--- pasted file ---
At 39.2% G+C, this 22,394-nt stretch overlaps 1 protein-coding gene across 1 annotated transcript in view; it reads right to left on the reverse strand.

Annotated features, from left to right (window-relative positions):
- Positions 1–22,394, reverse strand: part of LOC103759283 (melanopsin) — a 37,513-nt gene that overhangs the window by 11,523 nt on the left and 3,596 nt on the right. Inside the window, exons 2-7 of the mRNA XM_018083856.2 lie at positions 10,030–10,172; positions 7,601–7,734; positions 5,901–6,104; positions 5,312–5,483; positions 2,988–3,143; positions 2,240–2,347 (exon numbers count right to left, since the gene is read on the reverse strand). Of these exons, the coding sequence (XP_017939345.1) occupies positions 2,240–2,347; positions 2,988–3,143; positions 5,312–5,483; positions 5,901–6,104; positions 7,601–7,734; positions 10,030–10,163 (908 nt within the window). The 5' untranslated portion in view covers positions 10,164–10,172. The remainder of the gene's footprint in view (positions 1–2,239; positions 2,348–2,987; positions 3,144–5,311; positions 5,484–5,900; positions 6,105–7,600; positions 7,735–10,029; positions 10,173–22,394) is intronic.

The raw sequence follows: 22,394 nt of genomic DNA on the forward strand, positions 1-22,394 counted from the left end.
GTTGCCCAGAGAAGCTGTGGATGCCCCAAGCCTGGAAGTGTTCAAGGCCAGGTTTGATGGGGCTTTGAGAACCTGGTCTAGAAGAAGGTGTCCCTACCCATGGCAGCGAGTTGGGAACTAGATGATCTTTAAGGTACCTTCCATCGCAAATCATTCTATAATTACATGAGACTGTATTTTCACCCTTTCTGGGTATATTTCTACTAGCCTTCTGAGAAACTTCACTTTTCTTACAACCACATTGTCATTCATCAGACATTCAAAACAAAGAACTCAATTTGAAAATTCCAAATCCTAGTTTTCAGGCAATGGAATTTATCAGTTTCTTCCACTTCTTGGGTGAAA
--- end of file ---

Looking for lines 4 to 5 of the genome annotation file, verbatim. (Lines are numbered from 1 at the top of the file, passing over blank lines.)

The raw sequence follows: 22,394 nt of genomic DNA on the forward strand, positions 1-22,394 counted from the left end.
GTTGCCCAGAGAAGCTGTGGATGCCCCAAGCCTGGAAGTGTTCAAGGCCAGGTTTGATGGGGCTTTGAGAACCTGGTCTAGAAGAAGGTGTCCCTACCCATGGCAGCGAGTTGGGAACTAGATGATCTTTAAGGTACCTTCCATCGCAAATCATTCTATAATTACATGAGACTGTATTTTCACCCTTTCTGGGTATATTTCTACTAGCCTTCTGAGAAACTTCACTTTTCTTACAACCACATTGTCATTCATCAGACATTCAAAACAAAGAACTCAATTTGAAAATTCCAAATCCTAGTTTTCAGGCAATGGAATTTATCAGTTTCTTCCACTTCTTGGGTGAAA